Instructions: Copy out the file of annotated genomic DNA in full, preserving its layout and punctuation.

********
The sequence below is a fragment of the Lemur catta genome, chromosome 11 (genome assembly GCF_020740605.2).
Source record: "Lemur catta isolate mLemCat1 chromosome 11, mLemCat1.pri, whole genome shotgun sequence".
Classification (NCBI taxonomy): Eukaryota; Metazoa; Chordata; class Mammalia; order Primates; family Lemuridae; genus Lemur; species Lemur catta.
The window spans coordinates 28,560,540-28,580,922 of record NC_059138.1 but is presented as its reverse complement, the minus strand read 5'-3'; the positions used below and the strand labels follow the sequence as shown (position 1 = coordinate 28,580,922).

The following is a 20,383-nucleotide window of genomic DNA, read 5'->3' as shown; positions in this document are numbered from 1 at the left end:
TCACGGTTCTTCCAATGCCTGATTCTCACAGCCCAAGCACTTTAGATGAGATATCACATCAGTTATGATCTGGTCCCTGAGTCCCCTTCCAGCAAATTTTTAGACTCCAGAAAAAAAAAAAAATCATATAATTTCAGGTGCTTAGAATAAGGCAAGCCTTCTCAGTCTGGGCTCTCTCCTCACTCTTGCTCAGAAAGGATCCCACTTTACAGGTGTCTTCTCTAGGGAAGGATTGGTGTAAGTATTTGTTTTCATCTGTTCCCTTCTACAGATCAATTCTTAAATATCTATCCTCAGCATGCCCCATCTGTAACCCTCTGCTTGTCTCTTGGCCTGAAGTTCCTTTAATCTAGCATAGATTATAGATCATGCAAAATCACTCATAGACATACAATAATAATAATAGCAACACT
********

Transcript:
The sequence below is a fragment of the Lemur catta genome, chromosome 11 (genome assembly GCF_020740605.2).
Source record: "Lemur catta isolate mLemCat1 chromosome 11, mLemCat1.pri, whole genome shotgun sequence".
Classification (NCBI taxonomy): Eukaryota; Metazoa; Chordata; class Mammalia; order Primates; family Lemuridae; genus Lemur; species Lemur catta.
The window spans coordinates 28,560,540-28,580,922 of record NC_059138.1 but is presented as its reverse complement, the minus strand read 5'-3'; the positions used below and the strand labels follow the sequence as shown (position 1 = coordinate 28,580,922).

The following is a 20,383-nucleotide window of genomic DNA, read 5'->3' as shown; positions in this document are numbered from 1 at the left end:
TCACGGTTCTTCCAATGCCTGATTCTCACAGCCCAAGCACTTTAGATGAGATATCACATCAGTTATGATCTGGTCCCTGAGTCCCCTTCCAGCAAATTTTTAGACTCCAGAAAAAAAAAAAAATCATATAATTTCAGGTGCTTAGAATAAGGCAAGCCTTCTCAGTCTGGGCTCTCTCCTCACTCTTGCTCAGAAAGGATCCCACTTTACAGGTGTCTTCTCTAGGGAAGGATTGGTGTAAGTATTTGTTTTCATCTGTTCCCTTCTACAGATCAATTCTTAAATATCTATCCTCAGCATGCCCCATCTGTAACCCTCTGCTTGTCTCTTGGCCTGAAGTTCCTTTAATCTAGCATAGATTATAGATCATGCAAAATCACTCATAGACATACAATAATAATAATAGCAACACT